@myharley - I know what you mean about milk. It seems like that is a common problem people are mentioning. At least in my case, I don't have any problem with other dairy products, so I know I am not lactose intolerant.
I am guessing that in my case the problem comes from drinking too much milk in a short time period. I usually drink a glass of milk with my dinner every night, and that is fine, because it mixes with my food or whatever. Sometimes at night, though, I'll get thirsty for some milk and will drink a whole glass all at once. That's when I start to get gas and bloating.
I'm guessing I might be experiencing some of the same symptoms as someone who is lactose intolerant, though. There are only so many of the enzymes that break down milk, and if I drink a whole glass, maybe it can't process it that fast. That's my theory, at least.
I've heard that some supplements, herbs and spices can cause excess gas too. Although foods and using antibiotics too much seem to be the main causes for me.
I don't know if anyone else experiences this, but fish and some other sea foods give me gas. I have no idea why. Fish doesn't immediately occur to me as a gas causing food. But I've paid attention to this and whenever I have fish- whatever kind it is- I always have bad gas and bloating afterward.
The other reason why I've had bad bouts of gas before is because of long antibiotic use. I get sinus infections often and I'm put on antibiotics to clear them up. After I use antibiotics, I go through a period where I have too much gas all the time.
My doctor said that this happens because antibiotics kill many bacteria in the stomach- both good and bad. It goes back to normal after a month or so, but I do have a gassy stomach for a while until the balance in bacteria is restored.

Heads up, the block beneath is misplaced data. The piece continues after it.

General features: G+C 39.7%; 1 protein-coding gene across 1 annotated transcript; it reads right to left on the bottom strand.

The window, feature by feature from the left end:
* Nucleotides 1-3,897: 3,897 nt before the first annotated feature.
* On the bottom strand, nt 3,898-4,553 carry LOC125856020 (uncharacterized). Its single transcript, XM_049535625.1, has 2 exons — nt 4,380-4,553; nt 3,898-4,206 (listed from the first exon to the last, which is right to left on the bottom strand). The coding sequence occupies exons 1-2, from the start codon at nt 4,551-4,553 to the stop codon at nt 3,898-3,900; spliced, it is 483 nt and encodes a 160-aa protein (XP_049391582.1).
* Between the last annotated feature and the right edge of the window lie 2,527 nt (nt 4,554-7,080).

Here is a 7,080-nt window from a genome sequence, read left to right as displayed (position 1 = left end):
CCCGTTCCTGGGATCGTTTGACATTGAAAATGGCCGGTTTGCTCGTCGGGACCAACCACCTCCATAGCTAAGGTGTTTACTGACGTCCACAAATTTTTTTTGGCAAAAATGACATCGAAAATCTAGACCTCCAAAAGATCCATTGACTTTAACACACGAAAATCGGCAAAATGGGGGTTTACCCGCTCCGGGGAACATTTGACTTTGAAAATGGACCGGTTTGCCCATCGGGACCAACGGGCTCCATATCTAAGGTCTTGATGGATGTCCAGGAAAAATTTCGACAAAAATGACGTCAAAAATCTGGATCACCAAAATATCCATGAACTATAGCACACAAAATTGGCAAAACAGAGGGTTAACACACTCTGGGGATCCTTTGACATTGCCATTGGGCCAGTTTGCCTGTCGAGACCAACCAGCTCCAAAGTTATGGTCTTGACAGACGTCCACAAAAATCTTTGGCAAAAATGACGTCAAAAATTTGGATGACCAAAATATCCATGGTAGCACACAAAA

I used to be able to eat anything and not have any problems. My sister was just the opposite, and always seemed to have a sensitive stomach.
Now that I am older, I have noticed I can't eat everything I used to without having some side effects.
If I eat too fast or have a big heavy meal, I notice that I have excess gas. It took awhile before I realized what was causing this. There are so many times I gulp down my food so fast and am not even thinking about what I am eating.
I have learned to concentrate on eating slower and really enjoying the taste of my food. One tip my sister gave me for a gassy stomach is to take a little bit of organic apple cider vinegar with some water and honey.
Some people can't handle the taste of this, but with the honey, it isn't too bad. If I drink this in a big glass of water before a meal, it really helps keep my indigestion and gassy stomach under control.
@SarahSon - I understand what it feels like to have a gassy bloated stomach and feel miserable.
For me, dairy products were my biggest problem. This was frustrating for me because I love cheese, milk, ice cream and yogurt.
I noticed that whenever I had these, I would get sharp pains in my stomach and feel like I had indigestion.